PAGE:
Open Access Study protocol

Multicentre randomized controlled trial of structured transition on diabetes care management compared to standard diabetes care in adolescents and young adults with type 1 diabetes (Transition Trial)

Tamara Spaic12*, Jeff L Mahon123, Irene Hramiak12, Nicole Byers4, Keira Evans4, Tracy Robinson46, Margaret L Lawson79, Janine Malcolm78, Ellen B Goldbloom79, Cheril L Clarson45 and for the JDRF Canadian Clinical Trial CCTN1102 Study Group

Author Affiliations

1 St. Joseph’s Health Care, London, ON, Canada

2 Department of Medicine, Western University, London, ON, Canada

3 Department of Epidemiology and Biostatistics, Western University, London, ON, Canada

4 Children’s Hospital, London Health Sciences Centre, London, ON, Canada

5 Department of Paediatrics, Western University, London, ON, Canada

6 Department of Sociology, Western University, London, ON, Canada

7 Children’s Hospital of Eastern Ontario, Ottawa, ON, Canada

8 The Ottawa Hospital, Ottawa, ON, Canada

9 Division of Endocrinology and Metabolism, University of Ottawa, Ottawa, ON, Canada

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BMC Pediatrics 2013, 13:163  doi:10.1186/1471-2431-13-163

Published: 9 October 2013

Abstract

Background

Transition from pediatric to adult diabetes care is a high risk period during which there is an increased rate of disengagement from care. Suboptimal transition has been associated with higher risks for acute and chronic diabetes-related complications. The period of emerging adulthood challenges current systems of healthcare delivery as many young adults with type 1 diabetes (T1D) default from diabetes care and are at risk for diabetes complications which are undetected and therefore untreated. Despite the importance of minimizing loss to follow-up there are no randomized control trials evaluating models of transition from pediatric to adult diabetes care.

Methods/Design

This is a multicentre randomized controlled trial. A minimum of 188 subjects with T1D aged between 17 and 20 years will be evaluated. Eligible subjects will be recruited from three pediatric care centres and randomly assigned in a 1:1 ratio to a structured transition program that will span 18 months or to receive standard diabetes care. The structured transition program is a multidisciplinary, complex intervention aiming to provide additional support in the transition period. A Transition Coordinator will provide transition support and will provide the link between pediatric and adult diabetes care. The Transition Coordinator is central to the intervention to facilitate ongoing contact with the medical system as well as education and clinical support where appropriate. Subjects will be seen in the pediatric care setting for 6 months and will then be transferred to the adult care setting where they will be seen for one year. There will then be a one-year follow-up period for outcome assessment. The primary outcome is the proportion of subjects who fail to attend at least one outpatient adult diabetes specialist visit during the second year after transition to adult diabetes care. Secondary outcome measures include A1C frequency measurement and levels, diabetes related emergency room visits and hospital admissions, frequency of complication screening, and subject perception and satisfaction with care.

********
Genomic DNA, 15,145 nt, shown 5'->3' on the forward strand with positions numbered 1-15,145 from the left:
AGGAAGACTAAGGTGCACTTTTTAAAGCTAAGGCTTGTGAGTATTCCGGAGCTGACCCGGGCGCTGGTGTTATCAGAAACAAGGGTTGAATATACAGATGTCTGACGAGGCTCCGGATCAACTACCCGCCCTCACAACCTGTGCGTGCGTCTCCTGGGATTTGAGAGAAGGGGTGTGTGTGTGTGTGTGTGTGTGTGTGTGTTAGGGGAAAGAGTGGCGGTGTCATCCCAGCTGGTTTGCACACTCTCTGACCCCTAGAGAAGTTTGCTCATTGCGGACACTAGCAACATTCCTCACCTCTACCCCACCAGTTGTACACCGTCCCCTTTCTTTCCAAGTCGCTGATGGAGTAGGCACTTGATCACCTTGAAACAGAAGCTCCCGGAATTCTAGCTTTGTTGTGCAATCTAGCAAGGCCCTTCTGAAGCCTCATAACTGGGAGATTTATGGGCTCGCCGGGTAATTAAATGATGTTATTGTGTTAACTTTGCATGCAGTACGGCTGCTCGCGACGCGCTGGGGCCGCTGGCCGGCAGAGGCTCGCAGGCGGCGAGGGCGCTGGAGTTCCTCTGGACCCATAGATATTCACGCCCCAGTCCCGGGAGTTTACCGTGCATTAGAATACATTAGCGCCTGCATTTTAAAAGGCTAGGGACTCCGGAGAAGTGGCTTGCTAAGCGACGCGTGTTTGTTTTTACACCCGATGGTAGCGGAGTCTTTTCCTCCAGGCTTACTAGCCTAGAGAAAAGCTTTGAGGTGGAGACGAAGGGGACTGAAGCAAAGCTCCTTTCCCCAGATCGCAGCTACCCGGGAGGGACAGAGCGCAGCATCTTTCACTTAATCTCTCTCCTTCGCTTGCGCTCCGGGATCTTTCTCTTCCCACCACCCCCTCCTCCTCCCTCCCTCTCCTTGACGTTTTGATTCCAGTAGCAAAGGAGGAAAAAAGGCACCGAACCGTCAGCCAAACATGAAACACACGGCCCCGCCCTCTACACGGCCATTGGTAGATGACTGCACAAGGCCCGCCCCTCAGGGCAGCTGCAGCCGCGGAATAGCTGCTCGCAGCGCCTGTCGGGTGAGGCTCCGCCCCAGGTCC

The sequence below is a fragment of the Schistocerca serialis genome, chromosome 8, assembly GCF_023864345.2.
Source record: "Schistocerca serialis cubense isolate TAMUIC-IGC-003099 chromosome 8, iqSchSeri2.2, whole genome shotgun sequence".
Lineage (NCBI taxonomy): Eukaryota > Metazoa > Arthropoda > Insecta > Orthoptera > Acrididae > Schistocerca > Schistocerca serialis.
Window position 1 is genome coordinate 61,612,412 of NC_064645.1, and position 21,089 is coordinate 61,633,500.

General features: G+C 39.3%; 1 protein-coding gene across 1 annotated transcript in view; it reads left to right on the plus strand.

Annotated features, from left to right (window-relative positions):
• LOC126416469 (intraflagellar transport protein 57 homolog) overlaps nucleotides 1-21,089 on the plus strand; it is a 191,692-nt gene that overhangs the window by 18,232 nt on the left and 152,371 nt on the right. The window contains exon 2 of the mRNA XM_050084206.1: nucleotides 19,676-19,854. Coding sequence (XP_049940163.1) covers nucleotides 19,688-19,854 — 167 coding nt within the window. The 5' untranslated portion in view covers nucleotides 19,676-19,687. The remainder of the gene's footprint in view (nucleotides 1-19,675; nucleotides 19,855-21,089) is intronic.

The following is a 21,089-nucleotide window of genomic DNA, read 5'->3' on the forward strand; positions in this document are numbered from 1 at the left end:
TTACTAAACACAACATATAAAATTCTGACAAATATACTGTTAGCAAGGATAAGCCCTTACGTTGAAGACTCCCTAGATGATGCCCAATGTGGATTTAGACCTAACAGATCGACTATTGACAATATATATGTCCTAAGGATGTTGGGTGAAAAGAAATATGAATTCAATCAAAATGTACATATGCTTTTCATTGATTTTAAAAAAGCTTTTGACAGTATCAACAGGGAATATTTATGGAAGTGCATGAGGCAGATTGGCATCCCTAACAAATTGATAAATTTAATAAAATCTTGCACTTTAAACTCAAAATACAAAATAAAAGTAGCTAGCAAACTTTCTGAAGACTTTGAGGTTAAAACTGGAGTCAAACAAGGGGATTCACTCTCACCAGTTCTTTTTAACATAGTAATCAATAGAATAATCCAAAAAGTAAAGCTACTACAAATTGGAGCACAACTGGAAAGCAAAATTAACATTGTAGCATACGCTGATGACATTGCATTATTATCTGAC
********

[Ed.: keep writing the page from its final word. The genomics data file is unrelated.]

Discussion

This trial will determine if the support of a Transition Coordinator improves health outcomes for this at-risk population of young adults.

Trial registration

Trial Registration Number: NCT01351857

Keywords:
Transition care; Adolescents and young adults; Transition intervention; Chronic illness; Type 1 diabetes; Healthcare systems